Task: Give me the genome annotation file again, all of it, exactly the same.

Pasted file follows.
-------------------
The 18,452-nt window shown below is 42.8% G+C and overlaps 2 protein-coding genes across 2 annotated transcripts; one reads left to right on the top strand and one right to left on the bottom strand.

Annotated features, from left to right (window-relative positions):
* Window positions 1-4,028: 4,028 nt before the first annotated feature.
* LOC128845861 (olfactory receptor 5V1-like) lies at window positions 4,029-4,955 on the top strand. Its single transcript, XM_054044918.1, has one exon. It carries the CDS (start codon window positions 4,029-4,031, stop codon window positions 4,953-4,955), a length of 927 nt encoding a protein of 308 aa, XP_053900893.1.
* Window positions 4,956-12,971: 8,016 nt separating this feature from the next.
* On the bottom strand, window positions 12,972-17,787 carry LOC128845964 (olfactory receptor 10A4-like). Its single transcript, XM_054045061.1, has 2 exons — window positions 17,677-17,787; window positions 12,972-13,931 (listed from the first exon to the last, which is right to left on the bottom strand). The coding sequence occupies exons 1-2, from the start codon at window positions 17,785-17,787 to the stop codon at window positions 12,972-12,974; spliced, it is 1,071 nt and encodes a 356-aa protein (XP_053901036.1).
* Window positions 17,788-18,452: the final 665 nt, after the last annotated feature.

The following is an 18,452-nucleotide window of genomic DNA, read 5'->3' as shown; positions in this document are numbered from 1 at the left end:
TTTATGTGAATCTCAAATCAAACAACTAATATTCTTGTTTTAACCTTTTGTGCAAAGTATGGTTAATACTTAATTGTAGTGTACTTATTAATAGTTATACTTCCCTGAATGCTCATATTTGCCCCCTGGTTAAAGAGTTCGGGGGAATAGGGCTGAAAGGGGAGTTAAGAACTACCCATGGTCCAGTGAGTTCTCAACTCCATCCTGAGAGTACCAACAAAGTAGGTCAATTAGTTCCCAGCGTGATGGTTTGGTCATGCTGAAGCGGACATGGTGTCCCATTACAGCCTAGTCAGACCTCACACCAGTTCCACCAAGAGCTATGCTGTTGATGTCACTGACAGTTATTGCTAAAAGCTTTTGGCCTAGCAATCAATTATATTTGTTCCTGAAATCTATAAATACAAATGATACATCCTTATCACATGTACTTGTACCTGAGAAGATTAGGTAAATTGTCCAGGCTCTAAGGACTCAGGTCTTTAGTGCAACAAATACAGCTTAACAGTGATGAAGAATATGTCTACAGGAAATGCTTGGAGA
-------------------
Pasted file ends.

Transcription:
The 18,452-nt window shown below is 42.8% G+C and overlaps 2 protein-coding genes across 2 annotated transcripts; one reads left to right on the top strand and one right to left on the bottom strand.

Annotated features, from left to right (window-relative positions):
* Window positions 1-4,028: 4,028 nt before the first annotated feature.
* LOC128845861 (olfactory receptor 5V1-like) lies at window positions 4,029-4,955 on the top strand. Its single transcript, XM_054044918.1, has one exon. It carries the CDS (start codon window positions 4,029-4,031, stop codon window positions 4,953-4,955), a length of 927 nt encoding a protein of 308 aa, XP_053900893.1.
* Window positions 4,956-12,971: 8,016 nt separating this feature from the next.
* On the bottom strand, window positions 12,972-17,787 carry LOC128845964 (olfactory receptor 10A4-like). Its single transcript, XM_054045061.1, has 2 exons — window positions 17,677-17,787; window positions 12,972-13,931 (listed from the first exon to the last, which is right to left on the bottom strand). The coding sequence occupies exons 1-2, from the start codon at window positions 17,785-17,787 to the stop codon at window positions 12,972-12,974; spliced, it is 1,071 nt and encodes a 356-aa protein (XP_053901036.1).
* Window positions 17,788-18,452: the final 665 nt, after the last annotated feature.

The following is an 18,452-nucleotide window of genomic DNA, read 5'->3' as shown; positions in this document are numbered from 1 at the left end:
TTTATGTGAATCTCAAATCAAACAACTAATATTCTTGTTTTAACCTTTTGTGCAAAGTATGGTTAATACTTAATTGTAGTGTACTTATTAATAGTTATACTTCCCTGAATGCTCATATTTGCCCCCTGGTTAAAGAGTTCGGGGGAATAGGGCTGAAAGGGGAGTTAAGAACTACCCATGGTCCAGTGAGTTCTCAACTCCATCCTGAGAGTACCAACAAAGTAGGTCAATTAGTTCCCAGCGTGATGGTTTGGTCATGCTGAAGCGGACATGGTGTCCCATTACAGCCTAGTCAGACCTCACACCAGTTCCACCAAGAGCTATGCTGTTGATGTCACTGACAGTTATTGCTAAAAGCTTTTGGCCTAGCAATCAATTATATTTGTTCCTGAAATCTATAAATACAAATGATACATCCTTATCACATGTACTTGTACCTGAGAAGATTAGGTAAATTGTCCAGGCTCTAAGGACTCAGGTCTTTAGTGCAACAAATACAGCTTAACAGTGATGAAGAATATGTCTACAGGAAATGCTTGGAGA